Why can’t I vote for a female MP?

When I went to vote, I had a ‘choice’ of five men representing national parties; I could not choose to vote for a woman (So I spoiled my ballot paper and wrote SNP). But why were there no female candidates available for me to choose from? Is politics still a ‘man’s game’? And how complicit are the media in shoring up masculine political power?

Where previous election coverage has focused attention on leaders’ wives sadly, not much changed in this election. Our research shows that wives of male political leaders were viewed as more important than female politicians: Samantha Cameron still received more coverage that Harriet Harman and Teresa May. And monitoring by Loughborough showed that women politicians featured in less than a fifth of coverage.

Rather than challenge media stereotypes, politicians themselves have played into them.

Where press coverage of female politicians was inevitable, for example, following the leaders debates, we saw a reversion to form: The Metro reported that ‘ Sexy’ Leanne Wood has Twitter swooning with her accent; Nicola Sturgeon was subject to repeated sexist comments and reviled by the Daily Mail as ‘the most dangerous woman in Britain’ and had her face superimposed on a Miley Cyrus in a tartan bikini with the headline ‘Tartan Barmy’ by the Sun. Is this really how we talk about our female politicians? As sexist coverage dominates, we perhaps need to stop and ask questions about the kind of gendered politics that is being conducted. Would we see a headline with ‘Sexy’ Osborne has Twitter swooning with his pecs? Or a picture of Cameron’s head superimposed over fictional character Ross Poldark’s abs? And if we think that sounds ridiculous in respect of a male politician, than why position female politicians in this way?

This issue matters because, not only can this kind of coverage put women off voting, and standing for office, but it also obscures the ways in which women’s issues are repeatedly marginalised. While economic coverage was the second most prominent issue in the campaign far less attention was paid to the 88% of cuts that have fallen on women; these women’s voices and their interests are drowned out.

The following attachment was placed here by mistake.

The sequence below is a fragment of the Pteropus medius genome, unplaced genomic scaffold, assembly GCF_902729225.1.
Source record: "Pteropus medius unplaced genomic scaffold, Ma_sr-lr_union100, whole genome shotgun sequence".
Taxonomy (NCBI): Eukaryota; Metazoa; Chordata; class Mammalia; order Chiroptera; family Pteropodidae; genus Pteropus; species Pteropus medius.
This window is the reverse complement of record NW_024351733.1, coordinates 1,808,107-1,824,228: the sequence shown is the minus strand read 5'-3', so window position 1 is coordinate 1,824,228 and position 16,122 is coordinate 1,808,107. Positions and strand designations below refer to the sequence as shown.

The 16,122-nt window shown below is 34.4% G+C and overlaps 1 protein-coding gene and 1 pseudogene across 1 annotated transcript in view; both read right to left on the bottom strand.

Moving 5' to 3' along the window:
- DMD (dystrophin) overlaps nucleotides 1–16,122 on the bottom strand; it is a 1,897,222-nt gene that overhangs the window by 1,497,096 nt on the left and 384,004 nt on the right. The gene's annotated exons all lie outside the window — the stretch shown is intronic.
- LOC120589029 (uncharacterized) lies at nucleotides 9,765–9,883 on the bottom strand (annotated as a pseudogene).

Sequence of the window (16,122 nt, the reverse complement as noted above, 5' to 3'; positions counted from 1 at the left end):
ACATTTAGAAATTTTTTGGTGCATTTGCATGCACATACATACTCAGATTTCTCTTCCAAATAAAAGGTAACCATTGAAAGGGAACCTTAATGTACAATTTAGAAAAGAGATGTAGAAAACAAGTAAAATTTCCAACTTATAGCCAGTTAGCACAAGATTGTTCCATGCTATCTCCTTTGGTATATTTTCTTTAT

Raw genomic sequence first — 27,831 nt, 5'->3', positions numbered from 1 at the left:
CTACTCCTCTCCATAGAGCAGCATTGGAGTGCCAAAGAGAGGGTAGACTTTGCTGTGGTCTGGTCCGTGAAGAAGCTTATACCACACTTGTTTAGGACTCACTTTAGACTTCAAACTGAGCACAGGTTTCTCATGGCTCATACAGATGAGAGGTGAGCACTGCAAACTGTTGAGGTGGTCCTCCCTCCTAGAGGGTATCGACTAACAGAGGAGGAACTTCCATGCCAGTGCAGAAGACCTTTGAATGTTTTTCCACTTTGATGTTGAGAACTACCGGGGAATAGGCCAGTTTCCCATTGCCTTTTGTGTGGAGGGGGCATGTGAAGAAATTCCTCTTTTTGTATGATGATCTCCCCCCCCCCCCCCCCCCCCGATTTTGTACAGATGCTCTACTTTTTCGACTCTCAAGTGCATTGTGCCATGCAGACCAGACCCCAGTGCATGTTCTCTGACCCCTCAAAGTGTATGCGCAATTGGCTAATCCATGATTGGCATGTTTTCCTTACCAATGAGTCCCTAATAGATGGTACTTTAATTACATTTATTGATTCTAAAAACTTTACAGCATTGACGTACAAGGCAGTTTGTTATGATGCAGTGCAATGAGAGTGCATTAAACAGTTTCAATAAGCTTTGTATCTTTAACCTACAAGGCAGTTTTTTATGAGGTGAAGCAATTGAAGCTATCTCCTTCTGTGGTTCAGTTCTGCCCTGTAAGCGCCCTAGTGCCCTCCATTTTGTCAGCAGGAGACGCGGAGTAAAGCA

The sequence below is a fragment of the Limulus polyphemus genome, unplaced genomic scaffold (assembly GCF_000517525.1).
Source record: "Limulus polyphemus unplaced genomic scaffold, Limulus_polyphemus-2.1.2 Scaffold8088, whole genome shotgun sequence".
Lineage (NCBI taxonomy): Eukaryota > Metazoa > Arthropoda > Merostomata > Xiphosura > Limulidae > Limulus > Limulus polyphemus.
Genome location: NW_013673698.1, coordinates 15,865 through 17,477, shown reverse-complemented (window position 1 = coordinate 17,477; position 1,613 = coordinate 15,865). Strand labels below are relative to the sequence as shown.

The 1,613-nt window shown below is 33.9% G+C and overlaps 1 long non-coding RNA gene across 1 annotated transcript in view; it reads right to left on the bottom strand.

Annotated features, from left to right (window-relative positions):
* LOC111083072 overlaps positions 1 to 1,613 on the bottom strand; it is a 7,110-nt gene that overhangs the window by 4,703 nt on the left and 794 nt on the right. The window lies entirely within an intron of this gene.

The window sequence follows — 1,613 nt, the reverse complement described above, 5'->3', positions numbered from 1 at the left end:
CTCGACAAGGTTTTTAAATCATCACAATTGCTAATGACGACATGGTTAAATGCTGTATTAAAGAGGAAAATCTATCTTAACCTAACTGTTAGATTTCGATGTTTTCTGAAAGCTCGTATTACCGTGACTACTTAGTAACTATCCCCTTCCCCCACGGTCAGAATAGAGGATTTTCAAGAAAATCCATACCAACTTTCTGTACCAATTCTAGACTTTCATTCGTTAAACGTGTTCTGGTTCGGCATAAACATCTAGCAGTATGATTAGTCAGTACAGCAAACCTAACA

It is easy to point fingers solely at the media; and indeed commentators have made a point of calling the media on their coverage and not all media outlets can be tarred with the same brush as the Daily Mail. However, what has been less widely commented on in this context is the way in which political parties also play a role in what media cover. Extensive analysis of the ways in which politicians manipulate the media seems to go out of the window when it comes to this kind of coverage. Politicians go to great lengths to manage media appearances: so why are politicians allowing media to get away with this kind of behaviour and leaving it to journalists (independent and professional) and campaigners such as the #viewsnotshoes campaign to monitor this kind of coverage? Rather than challenge media stereotypes, politicians themselves have played into them. Labour’s ‘pink bus’ was a publicity stunt aimed at attracting women voters, yet analysis shows that actually there was a 1% gap between men and women in the turnout at the last election. Gendered stunts are not necessary. We do need however: 1) proactive strategies to recruit women in to political parties; and 2) for those parties to represent women’s issues and 3) for media outlets to focus on the policies promoted by female politicians not their appearances. These are just three necessary conditions to improve women’s descriptive and substantive representation in politics.